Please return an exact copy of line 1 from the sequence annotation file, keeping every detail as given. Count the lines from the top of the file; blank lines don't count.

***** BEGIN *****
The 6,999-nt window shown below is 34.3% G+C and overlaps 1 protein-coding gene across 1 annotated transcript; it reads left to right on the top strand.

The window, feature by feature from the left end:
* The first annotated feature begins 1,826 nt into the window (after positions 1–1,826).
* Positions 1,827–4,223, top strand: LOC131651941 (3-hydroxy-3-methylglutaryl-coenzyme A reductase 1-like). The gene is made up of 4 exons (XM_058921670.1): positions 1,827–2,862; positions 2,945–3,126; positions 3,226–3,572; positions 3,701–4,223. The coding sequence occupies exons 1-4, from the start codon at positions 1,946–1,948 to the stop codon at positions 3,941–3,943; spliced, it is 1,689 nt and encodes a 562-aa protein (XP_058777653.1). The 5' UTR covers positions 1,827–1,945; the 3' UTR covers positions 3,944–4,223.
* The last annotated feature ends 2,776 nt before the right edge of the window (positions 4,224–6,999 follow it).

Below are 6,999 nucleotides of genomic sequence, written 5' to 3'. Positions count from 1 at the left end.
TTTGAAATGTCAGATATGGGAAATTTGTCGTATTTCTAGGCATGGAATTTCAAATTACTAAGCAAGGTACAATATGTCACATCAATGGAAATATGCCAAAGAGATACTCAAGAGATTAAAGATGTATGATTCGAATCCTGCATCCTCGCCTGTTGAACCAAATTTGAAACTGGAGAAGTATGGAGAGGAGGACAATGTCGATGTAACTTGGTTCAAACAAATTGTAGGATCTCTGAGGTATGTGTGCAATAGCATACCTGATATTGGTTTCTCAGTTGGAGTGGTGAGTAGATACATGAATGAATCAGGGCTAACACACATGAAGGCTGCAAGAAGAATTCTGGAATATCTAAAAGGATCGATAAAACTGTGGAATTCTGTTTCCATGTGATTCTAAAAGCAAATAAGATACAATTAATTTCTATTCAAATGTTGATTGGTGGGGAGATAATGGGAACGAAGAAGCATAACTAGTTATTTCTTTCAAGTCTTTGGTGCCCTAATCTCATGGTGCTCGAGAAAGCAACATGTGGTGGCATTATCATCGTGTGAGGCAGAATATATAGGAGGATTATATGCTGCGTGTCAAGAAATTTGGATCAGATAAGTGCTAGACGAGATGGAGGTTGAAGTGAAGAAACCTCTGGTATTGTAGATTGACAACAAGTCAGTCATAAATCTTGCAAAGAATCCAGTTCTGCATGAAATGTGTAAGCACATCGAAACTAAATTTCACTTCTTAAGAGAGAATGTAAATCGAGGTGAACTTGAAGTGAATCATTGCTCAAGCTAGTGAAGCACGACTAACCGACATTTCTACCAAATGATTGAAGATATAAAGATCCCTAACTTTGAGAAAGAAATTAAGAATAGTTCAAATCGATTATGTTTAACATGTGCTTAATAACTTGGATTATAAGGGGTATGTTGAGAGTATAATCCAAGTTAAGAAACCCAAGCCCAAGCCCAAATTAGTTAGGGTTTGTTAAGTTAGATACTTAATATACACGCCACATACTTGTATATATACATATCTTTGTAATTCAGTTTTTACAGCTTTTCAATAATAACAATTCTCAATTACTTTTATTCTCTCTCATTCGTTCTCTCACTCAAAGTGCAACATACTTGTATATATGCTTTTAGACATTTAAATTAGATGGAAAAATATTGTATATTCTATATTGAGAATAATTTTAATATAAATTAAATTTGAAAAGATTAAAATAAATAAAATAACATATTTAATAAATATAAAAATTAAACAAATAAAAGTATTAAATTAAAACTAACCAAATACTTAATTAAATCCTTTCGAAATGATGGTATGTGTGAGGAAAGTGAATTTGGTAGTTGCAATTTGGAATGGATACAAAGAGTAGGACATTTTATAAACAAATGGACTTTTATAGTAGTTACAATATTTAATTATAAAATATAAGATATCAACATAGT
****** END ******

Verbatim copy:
The 6,999-nt window shown below is 34.3% G+C and overlaps 1 protein-coding gene across 1 annotated transcript; it reads left to right on the top strand.